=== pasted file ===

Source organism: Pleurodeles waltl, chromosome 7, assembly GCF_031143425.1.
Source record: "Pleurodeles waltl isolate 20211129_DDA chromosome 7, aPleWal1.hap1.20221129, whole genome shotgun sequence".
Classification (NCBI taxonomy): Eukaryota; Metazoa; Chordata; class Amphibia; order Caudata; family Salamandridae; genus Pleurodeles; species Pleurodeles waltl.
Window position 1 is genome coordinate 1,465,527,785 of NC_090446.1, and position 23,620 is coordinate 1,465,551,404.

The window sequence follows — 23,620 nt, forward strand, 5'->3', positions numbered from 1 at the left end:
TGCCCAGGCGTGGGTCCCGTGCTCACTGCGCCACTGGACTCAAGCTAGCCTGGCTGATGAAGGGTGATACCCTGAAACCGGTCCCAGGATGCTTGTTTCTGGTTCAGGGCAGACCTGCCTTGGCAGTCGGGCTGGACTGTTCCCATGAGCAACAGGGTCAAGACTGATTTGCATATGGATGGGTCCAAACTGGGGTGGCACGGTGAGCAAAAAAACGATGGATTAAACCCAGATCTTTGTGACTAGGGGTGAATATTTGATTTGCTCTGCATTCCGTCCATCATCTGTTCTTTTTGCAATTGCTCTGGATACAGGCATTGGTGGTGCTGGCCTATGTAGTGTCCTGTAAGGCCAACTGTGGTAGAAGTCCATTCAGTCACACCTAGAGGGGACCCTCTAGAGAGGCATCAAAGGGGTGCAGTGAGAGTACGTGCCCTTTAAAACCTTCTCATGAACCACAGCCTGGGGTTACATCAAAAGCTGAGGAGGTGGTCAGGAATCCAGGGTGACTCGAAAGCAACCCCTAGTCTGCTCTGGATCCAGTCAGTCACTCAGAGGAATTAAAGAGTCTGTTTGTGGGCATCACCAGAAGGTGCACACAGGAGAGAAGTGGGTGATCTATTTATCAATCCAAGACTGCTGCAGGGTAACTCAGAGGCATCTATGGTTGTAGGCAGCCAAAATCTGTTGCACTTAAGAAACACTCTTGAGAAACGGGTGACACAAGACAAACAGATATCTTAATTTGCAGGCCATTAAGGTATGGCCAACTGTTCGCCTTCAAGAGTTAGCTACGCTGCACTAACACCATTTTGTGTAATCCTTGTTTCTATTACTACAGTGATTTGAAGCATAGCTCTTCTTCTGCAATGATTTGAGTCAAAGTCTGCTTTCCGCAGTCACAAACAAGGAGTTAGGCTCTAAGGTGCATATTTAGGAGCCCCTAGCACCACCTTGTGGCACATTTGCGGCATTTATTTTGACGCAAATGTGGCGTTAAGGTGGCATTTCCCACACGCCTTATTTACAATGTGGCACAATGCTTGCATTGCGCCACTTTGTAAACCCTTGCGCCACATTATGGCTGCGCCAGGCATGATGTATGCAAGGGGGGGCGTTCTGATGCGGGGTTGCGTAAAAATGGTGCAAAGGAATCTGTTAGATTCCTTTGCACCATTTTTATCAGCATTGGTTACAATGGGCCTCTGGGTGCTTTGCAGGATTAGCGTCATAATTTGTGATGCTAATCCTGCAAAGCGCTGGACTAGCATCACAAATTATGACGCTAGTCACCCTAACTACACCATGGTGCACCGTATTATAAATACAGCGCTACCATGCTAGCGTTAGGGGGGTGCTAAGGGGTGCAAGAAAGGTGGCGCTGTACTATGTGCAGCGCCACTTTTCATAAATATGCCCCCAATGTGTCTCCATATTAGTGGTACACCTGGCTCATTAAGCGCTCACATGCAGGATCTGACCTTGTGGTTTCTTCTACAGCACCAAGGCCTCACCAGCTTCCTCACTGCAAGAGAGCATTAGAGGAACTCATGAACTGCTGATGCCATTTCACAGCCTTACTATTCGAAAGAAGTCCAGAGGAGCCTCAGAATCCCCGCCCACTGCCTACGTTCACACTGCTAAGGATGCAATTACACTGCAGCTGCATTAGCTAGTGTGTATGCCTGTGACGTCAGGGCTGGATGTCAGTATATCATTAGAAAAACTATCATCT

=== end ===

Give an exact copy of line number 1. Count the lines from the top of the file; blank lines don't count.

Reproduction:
Source organism: Pleurodeles waltl, chromosome 7, assembly GCF_031143425.1.